St Matthew Passion Day One

The following is part one of my Holy Week Reflections on J. S. Bach’s St Matthew Passion. I will include a little information each day along with scripture, musical examples and translated text. The Spotify Playlist at the end of each post will be to the complete highlight playlist.

I hope you will join me as we travel through just a portion of this most sublime work.

An Angel comforting Jesus before his arrest in the Garden of Gethsemane, 1873, Carl Bloch 1834-1890,
Image Source

The Basics

Johann Sebastian Bach’s St. Matthew Passion (BWV 244) written in 1727 for a Good Friday service in 1727 at the Church of St. Thomas in Leipzig Germany. This is a large scale choral work, lasting 2 hours and 37 min., would have been performed in one service. 1/2 before the sermon and 1/2 after the sermon.

Written for vocal soloists, double choir and double orchestra.

Text: Matthew 26-27 following the final episodes of the life of Christ from the Last Supper, The Agony in the Garden, The Trial, Jesus’ Crucifixion and Burial. (Sung in German)

Additional Libretto materials were written by Picander. As you listen, keep in mind that Bach wrote only the music to highlight or bring the words from scripture and Picander’s poetic commentary to life. Bach was a master craftsman who came from a long line of church musicians. To compose this music that touches at the heart of the story, he demonstrates a profound understanding of our Christian faith.

The work is a blend of Recitatives, Arias and Chorales (more later)

The Opening Choral

This opening Choral Fantasie is setting the scene for the action and telling the listener what to feel as they approach the story of the Passion of Christ. In this way the words guide the Christian through a time of introspection as they are encouraged to:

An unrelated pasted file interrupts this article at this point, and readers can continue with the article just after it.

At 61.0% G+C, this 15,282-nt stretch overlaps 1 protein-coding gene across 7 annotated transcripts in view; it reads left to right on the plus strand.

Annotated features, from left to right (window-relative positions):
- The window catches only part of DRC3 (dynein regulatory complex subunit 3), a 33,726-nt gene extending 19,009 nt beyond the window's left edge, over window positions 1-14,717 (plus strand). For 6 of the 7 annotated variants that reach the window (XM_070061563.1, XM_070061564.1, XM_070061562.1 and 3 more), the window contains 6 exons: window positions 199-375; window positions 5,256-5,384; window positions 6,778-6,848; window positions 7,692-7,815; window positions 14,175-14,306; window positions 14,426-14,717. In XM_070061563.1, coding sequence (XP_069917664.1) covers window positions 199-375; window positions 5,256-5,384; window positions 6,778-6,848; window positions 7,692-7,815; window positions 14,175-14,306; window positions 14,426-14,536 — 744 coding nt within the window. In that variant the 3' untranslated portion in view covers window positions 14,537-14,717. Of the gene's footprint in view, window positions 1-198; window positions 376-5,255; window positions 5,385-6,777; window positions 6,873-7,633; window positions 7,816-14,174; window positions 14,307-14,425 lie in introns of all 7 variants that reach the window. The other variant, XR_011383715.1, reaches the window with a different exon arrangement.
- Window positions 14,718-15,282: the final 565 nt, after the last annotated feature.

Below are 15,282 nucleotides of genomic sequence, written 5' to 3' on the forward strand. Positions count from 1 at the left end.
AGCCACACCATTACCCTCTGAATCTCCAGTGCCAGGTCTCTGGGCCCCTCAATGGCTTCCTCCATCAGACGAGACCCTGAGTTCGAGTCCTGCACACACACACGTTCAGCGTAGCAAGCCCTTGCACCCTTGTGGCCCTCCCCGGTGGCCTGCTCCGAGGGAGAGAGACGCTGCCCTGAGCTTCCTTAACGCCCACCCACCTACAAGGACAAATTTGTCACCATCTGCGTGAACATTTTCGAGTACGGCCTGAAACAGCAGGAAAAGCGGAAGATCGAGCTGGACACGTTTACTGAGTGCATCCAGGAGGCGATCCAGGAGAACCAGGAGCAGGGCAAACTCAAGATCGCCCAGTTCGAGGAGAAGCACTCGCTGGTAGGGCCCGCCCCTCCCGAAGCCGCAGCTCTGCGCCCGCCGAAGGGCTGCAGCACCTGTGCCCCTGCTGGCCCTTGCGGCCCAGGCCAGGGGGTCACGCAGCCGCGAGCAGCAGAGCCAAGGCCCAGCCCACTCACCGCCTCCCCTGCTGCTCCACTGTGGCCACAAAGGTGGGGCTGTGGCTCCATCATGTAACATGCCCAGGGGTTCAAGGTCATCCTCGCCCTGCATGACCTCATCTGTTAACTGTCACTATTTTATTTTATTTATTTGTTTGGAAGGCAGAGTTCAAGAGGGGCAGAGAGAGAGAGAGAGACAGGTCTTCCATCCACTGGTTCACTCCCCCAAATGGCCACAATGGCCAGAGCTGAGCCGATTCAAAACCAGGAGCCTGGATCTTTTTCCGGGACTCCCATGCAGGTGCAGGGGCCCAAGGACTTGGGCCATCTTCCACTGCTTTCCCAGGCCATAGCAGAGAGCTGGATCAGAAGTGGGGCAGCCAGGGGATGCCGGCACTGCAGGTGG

Behold the Bridegroom! Who without guilt, like a lamb carried the wood of his own cross out of love.

Notice then how half way through the words are turned towards Jesus and we, as the listeners, are now speaking to him directly. The listener is experiencing how unworthy they are of such a sacrifice and asking for Jesus’ mercy.

The Music

The music begins rather abruptly as if it has been playing since before time. Bach masterfully begins by giving us the impression of opening a door into another dimension. The story begins with a magnetic pull towards the darkness and sober feelings of the crucifixion or Jesus. We know the story and we can not and will not look away.

The orchestra is made up of strings, oboes and flutes as they continue to pull us into the scene with dark harmonies and plodding bass leaving us with no doubt about the great sadness to come…

The voices rise up: “Come ye daughters, help me lament”

Then the sharp jabs of the music as the choir sings “Behold!” and the strings and woodwinds continue to imitate the melodies.

The Scripture Text

When Jesus had finished saying all these things, he said to his disciples, ‘As you know, the Passover is two days away–and the Son of Man will be handed over to be crucified.’ Then the chief priests and the elders of the people assembled in the palace of the high priest, whose name was Caiaphas, and they plotted to arrest Jesus in some sly way and kill him. ‘But not during the Feast,’ they said, ‘or there may be a riot among the people.’

Matthew 26: 1-4 NIV

English translation:
Come, ye daughters, help me lament,

Behold! Whom? The Bridegroom.

Behold him! How? Like a lamb.


Behold! What? Behold his patience.

Behold! Where? Behold our guilt.


Behold Him, out of love and graciousness, Himself carrying the wood of the cross.


O guiltless Lamb of God, Slaughtered on the stem of the cross,

Always found patient, Although thou wast despised.


All sin hast thou borne, Else we must have despaired.


Have mercy upon us, O Jesus.

Below is the entire playlist for the week. Today we are listening and reflecting on track one.

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